Regardless of the exact figures, it’s clear each was a major market for the other.
Indeed, until 1955-56, India was Pakistan’s biggest trading partner.
Alas, disputes mounted, as the U.S. AID report chronicles. In June 1948, the two countries sparred over currency manipulation: was one undervaluing its currency relative to sterling to boost exports? One year after Partition, in August 1948, Pakistan said Indian raw jute could not be imported without a license. Two years after Partition, Pakistani businesses boycotted Indian-made goods in retaliation for India’s Evacuee Property Ordinance. (On that Ordinance, see this 1951 article by Joseph B Schectman.)
In October 1949, Pakistan’s Finance Minister, Ghulam Mohammad, told a Karachi audience that some articles “imported from India had been removed from the exemption lists for import duty.” India retaliated: Commerce Minister KC Neogy told the Lok Sabha that India suspended exports of coal to Pakistan, “because Pakistan had deliberately detained enormous quantities of jute purchases paid by India nationals.”
Trade declined, plummeting to zero following the 1965 India-Pakistan War, as Table 1 shows. Since that conflict and the 1971 War, India-Pakistan trade never recovered to the levels around the midnight of Partition. Filling the void were stories on either side of the Radcliffe Line to fit political narratives. Pakistanis thought Indian potatoes were poisoned, Indians thought Pakistanis smuggled contraband.
In sum, the British messed up a single economic entity. But once their militaries crossed the Radcliffe Line, and they lifted barriers to free trade in mutual vitriolic suspicion across that Line, India and Pakistan finished off the demolition job.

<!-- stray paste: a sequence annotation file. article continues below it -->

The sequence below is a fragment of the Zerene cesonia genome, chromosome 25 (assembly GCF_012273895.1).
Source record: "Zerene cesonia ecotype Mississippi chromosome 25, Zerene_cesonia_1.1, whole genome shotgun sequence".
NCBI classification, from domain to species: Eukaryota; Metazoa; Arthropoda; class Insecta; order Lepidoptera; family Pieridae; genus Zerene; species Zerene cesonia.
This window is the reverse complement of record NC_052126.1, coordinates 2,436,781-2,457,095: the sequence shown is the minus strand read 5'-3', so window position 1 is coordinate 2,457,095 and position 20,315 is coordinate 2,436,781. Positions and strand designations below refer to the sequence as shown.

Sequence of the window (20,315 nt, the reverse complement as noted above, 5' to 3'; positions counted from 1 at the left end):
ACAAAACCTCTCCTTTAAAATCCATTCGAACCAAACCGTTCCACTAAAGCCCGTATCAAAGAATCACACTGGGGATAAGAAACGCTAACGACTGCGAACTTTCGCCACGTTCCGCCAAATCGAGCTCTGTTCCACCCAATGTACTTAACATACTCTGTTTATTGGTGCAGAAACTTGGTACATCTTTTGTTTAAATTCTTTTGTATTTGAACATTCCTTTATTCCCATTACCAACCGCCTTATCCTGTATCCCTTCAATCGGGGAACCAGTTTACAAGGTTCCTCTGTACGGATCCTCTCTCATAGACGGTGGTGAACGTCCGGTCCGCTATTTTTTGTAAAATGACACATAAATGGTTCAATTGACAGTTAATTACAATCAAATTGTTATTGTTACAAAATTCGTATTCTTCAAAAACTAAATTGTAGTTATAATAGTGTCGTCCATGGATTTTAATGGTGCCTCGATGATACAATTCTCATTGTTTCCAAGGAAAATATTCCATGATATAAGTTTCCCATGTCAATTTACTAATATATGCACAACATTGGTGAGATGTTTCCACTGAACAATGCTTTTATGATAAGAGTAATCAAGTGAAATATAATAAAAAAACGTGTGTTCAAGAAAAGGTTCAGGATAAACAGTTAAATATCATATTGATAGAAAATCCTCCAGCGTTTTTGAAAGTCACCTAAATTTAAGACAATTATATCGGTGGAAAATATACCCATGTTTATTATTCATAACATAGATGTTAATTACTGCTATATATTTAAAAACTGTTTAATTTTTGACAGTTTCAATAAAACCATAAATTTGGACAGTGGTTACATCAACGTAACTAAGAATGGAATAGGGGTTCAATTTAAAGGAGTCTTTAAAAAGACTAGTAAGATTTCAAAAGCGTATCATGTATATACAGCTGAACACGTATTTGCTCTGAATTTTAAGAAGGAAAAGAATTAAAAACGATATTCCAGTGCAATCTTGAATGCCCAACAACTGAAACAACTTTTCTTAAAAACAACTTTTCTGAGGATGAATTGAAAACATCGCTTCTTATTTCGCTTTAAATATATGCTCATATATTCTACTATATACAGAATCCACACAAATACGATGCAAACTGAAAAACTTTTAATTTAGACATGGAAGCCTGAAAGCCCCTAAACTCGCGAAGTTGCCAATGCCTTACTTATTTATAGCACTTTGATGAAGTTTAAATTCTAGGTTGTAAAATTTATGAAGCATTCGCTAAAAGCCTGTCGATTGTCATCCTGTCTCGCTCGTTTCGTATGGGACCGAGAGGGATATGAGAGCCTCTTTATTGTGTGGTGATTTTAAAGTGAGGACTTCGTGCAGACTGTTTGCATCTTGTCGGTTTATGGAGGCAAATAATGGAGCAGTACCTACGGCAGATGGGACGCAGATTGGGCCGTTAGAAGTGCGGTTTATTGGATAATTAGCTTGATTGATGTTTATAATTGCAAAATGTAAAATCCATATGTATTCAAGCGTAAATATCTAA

What About MFN Treatment?
Ironically, the demolition was illegal. Having signed GATT on October 30, 1947, India and Pakistan were obliged to offer each other immediate, unconditional Most Favored Nation treatment. They ignored the GATT Article I:1 MFN clause, and restricted bilateral trade to “Positive Lists” – schedules of products each could import from the other. Following the 1972 Simla Agreement, trade picked up, but at an anemic pace, and neither side showed ambition to expand its Positive List.
Not until 1996 did India grant Pakistan MFN treatment, which it did unilaterally, along with eliminating its Positive List. Not until November 2011 did Pakistan reciprocate in granting India MFN treatment. Pakistan was relatively more concerned than India with linking MFN status to a settlement of the Kashmir problem.
In 2012, Pakistan eliminated its “Positive List” of 2,000 items that could be imported from India and replaced it with a Negative List of 1,200 items (over 500 of which were auto, iron, and steel products) that could not be, plus a yet-unfulfilled pledge to eliminate the Negative List entirely.
GATT Article XXIV:11
The politics of Partition trumped its economics. Officials in Delhi and Islamabad saw the 3,323-kilometre land border delineating Punjab, Rajasthan, and Gujarat from Punjab and Sindh as a political nightmare, not an economic opportunity to be seized with Paragraph 11 of GATT Article XXIV. They still do.
Here’s what this obscure provision, along with its Interpretative Note (Ad Article XXIV, Paragraph 11) denoted by the asterisk, says (emphasis added):
“Taking into account the exceptional circumstances arising out of the establishment of India and Pakistan as independent States and recognizing the fact that they have long constituted an economic unit, the contracting parties agree that the provisions of this Agreement [i.e., GATT] shall not prevent the two countries from entering into special arrangements with respect to the trade between them, pending the establishment of their mutual trade relations on a definitive basis.*
*Measures adopted by India and Pakistan in order to carry out definitive trade arrangements between them, once they have been agreed upon, might depart from particular provisions of this Agreement, but these measures would, in general, be consistent with the objectives of the Agreement.”